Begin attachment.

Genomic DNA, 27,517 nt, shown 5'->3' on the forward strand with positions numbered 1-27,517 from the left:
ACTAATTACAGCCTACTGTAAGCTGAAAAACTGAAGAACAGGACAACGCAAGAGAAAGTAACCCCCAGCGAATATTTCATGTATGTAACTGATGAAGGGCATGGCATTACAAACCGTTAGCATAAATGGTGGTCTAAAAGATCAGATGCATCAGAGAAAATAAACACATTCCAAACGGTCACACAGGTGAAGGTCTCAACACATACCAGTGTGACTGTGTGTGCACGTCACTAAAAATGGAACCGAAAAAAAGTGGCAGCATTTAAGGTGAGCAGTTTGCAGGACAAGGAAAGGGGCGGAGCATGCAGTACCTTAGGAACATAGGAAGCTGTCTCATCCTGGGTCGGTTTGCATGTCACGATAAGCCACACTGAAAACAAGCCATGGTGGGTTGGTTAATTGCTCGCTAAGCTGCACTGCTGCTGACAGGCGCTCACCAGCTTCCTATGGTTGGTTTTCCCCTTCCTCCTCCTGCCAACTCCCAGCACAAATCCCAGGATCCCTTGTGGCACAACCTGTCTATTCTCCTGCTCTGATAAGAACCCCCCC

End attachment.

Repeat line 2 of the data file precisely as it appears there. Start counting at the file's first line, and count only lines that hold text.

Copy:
ACTAATTACAGCCTACTGTAAGCTGAAAAACTGAAGAACAGGACAACGCAAGAGAAAGTAACCCCCAGCGAATATTTCATGTATGTAACTGATGAAGGGCATGGCATTACAAACCGTTAGCATAAATGGTGGTCTAAAAGATCAGATGCATCAGAGAAAATAAACACATTCCAAACGGTCACACAGGTGAAGGTCTCAACACATACCAGTGTGACTGTGTGTGCACGTCACTAAAAATGGAACCGAAAAAAAGTGGCAGCATTTAAGGTGAGCAGTTTGCAGGACAAGGAAAGGGGCGGAGCATGCAGTACCTTAGGAACATAGGAAGCTGTCTCATCCTGGGTCGGTTTGCATGTCACGATAAGCCACACTGAAAACAAGCCATGGTGGGTTGGTTAATTGCTCGCTAAGCTGCACTGCTGCTGACAGGCGCTCACCAGCTTCCTATGGTTGGTTTTCCCCTTCCTCCTCCTGCCAACTCCCAGCACAAATCCCAGGATCCCTTGTGGCACAACCTGTCTATTCTCCTGCTCTGATAAGAACCCCCCC